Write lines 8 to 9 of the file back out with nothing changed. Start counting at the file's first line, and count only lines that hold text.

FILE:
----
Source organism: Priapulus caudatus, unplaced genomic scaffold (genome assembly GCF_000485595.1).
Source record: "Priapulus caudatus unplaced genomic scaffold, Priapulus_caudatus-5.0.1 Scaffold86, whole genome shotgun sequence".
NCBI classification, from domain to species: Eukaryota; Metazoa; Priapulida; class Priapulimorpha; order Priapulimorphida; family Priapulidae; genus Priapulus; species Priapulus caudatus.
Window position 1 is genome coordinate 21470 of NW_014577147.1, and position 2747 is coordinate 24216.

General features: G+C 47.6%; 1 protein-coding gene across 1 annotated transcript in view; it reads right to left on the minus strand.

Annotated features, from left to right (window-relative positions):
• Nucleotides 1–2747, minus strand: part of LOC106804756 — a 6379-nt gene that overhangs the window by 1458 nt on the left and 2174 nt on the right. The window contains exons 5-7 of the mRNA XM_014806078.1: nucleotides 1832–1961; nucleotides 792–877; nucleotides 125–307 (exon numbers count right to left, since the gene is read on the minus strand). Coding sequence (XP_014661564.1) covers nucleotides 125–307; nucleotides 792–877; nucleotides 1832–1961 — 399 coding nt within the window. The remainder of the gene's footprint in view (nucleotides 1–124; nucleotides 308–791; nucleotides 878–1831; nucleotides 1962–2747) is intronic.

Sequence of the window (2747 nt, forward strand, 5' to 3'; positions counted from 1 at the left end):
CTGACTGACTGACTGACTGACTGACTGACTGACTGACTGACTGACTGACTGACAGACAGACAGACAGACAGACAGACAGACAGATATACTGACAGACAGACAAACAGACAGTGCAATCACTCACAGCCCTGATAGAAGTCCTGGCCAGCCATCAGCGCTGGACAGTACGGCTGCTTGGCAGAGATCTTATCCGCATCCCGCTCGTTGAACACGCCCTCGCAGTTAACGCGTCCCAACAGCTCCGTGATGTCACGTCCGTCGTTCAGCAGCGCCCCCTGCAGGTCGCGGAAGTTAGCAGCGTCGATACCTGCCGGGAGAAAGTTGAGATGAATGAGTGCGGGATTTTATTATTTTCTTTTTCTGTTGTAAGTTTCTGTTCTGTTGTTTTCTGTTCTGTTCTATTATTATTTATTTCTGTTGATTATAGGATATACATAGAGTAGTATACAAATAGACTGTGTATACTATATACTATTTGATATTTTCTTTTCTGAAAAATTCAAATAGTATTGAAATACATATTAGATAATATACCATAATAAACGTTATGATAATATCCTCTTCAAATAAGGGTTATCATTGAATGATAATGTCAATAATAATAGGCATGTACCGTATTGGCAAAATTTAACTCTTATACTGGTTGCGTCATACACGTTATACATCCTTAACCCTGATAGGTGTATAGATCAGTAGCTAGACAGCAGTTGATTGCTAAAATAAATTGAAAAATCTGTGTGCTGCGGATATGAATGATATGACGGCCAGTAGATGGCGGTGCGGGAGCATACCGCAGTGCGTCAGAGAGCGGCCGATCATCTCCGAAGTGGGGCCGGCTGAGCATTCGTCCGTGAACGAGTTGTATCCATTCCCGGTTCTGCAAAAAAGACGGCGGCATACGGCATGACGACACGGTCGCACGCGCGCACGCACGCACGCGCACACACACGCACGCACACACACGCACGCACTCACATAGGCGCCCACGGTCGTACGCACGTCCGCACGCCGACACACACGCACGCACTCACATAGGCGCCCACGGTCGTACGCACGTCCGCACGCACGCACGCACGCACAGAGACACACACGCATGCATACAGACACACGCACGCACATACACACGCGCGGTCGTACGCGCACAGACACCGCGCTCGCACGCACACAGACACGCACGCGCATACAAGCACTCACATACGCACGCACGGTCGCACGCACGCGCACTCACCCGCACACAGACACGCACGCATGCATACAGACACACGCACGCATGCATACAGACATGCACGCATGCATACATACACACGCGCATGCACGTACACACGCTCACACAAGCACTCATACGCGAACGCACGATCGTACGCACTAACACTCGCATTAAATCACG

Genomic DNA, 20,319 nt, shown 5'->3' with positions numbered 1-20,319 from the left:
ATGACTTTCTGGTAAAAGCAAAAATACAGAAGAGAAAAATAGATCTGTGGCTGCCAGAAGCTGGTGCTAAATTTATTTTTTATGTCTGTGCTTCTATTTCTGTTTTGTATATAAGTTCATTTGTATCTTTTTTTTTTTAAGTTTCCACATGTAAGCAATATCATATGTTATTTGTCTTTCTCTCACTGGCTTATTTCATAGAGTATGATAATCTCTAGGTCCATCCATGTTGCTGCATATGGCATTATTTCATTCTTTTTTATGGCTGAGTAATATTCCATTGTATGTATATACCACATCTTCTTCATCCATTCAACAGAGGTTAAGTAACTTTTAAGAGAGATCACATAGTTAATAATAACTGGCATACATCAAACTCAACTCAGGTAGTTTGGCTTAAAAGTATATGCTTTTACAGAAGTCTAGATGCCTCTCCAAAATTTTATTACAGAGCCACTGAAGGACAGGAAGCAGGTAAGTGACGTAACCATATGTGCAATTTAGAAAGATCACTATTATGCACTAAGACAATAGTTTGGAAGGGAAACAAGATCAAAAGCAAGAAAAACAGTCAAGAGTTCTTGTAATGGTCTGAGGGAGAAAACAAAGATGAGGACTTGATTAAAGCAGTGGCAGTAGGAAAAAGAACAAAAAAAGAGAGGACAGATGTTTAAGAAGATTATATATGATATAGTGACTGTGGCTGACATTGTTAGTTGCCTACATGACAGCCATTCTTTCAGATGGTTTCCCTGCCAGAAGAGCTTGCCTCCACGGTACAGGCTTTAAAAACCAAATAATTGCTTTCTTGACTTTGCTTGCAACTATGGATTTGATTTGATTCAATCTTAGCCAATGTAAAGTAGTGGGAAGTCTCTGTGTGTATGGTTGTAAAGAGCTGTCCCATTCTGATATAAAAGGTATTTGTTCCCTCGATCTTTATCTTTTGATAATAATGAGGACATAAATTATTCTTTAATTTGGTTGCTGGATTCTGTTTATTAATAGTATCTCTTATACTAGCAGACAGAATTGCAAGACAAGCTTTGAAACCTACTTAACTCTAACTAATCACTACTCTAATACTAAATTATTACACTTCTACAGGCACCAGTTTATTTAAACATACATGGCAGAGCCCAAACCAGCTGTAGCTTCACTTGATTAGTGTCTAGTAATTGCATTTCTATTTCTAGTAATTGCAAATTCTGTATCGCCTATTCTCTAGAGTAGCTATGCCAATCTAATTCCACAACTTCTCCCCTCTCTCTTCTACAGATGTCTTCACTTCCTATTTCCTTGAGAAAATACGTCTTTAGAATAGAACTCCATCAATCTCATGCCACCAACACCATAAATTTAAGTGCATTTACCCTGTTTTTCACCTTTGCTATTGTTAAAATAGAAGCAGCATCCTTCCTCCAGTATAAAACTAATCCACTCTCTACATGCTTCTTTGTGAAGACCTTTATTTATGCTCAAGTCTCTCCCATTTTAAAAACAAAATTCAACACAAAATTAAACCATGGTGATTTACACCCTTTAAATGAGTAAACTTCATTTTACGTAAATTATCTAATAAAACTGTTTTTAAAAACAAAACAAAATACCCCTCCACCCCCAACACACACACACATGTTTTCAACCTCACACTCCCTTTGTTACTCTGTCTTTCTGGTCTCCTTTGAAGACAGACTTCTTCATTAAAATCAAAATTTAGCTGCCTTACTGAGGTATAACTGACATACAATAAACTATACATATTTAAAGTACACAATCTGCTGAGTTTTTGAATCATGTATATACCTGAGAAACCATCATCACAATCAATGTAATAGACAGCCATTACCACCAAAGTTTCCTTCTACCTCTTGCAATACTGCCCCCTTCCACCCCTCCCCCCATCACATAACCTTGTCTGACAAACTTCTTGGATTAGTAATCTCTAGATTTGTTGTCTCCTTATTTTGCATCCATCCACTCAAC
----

Sequence of the window (2747 nt, forward strand, 5' to 3'; positions counted from 1 at the left end):
CTGACTGACTGACTGACTGACTGACTGACTGACTGACTGACTGACTGACTGACAGACAGACAGACAGACAGACAGACAGACAGATATACTGACAGACAGACAAACAGACAGTGCAATCACTCACAGCCCTGATAGAAGTCCTGGCCAGCCATCAGCGCTGGACAGTACGGCTGCTTGGCAGAGATCTTATCCGCATCCCGCTCGTTGAACACGCCCTCGCAGTTAACGCGTCCCAACAGCTCCGTGATGTCACGTCCGTCGTTCAGCAGCGCCCCCTGCAGGTCGCGGAAGTTAGCAGCGTCGATACCTGCCGGGAGAAAGTTGAGATGAATGAGTGCGGGATTTTATTATTTTCTTTTTCTGTTGTAAGTTTCTGTTCTGTTGTTTTCTGTTCTGTTCTATTATTATTTATTTCTGTTGATTATAGGATATACATAGAGTAGTATACAAATAGACTGTGTATACTATATACTATTTGATATTTTCTTTTCTGAAAAATTCAAATAGTATTGAAATACATATTAGATAATATACCATAATAAACGTTATGATAATATCCTCTTCAAATAAGGGTTATCATTGAATGATAATGTCAATAATAATAGGCATGTACCGTATTGGCAAAATTTAACTCTTATACTGGTTGCGTCATACACGTTATACATCCTTAACCCTGATAGGTGTATAGATCAGTAGCTAGACAGCAGTTGATTGCTAAAATAAATTGAAAAATCTGTGTGCTGCGGATATGAATGATATGACGGCCAGTAGATGGCGGTGCGGGAGCATACCGCAGTGCGTCAGAGAGCGGCCGATCATCTCCGAAGTGGGGCCGGCTGAGCATTCGTCCGTGAACGAGTTGTATCCATTCCCGGTTCTGCAAAAAAGACGGCGGCATACGGCATGACGACACGGTCGCACGCGCGCACGCACGCACGCGCACACACACGCACGCACACACACGCACGCACTCACATAGGCGCCCACGGTCGTACGCACGTCCGCACGCCGACACACACGCACGCACTCACATAGGCGCCCACGGTCGTACGCACGTCCGCACGCACGCACGCACGCACAGAGACACACACGCATGCATACAGACACACGCACGCACATACACACGCGCGGTCGTACGCGCACAGACACCGCGCTCGCACGCACACAGACACGCACGCGCATACAAGCACTCACATACGCACGCACGGTCGCACGCACGCGCACTCACCCGCACACAGACACGCACGCATGCATACAGACACACGCACGCATGCATACAGACATGCACGCATGCATACATACACACGCGCATGCACGTACACACGCTCACACAAGCACTCATACGCGAACGCACGATCGTACGCACTAACACTCGCATTAAATCACG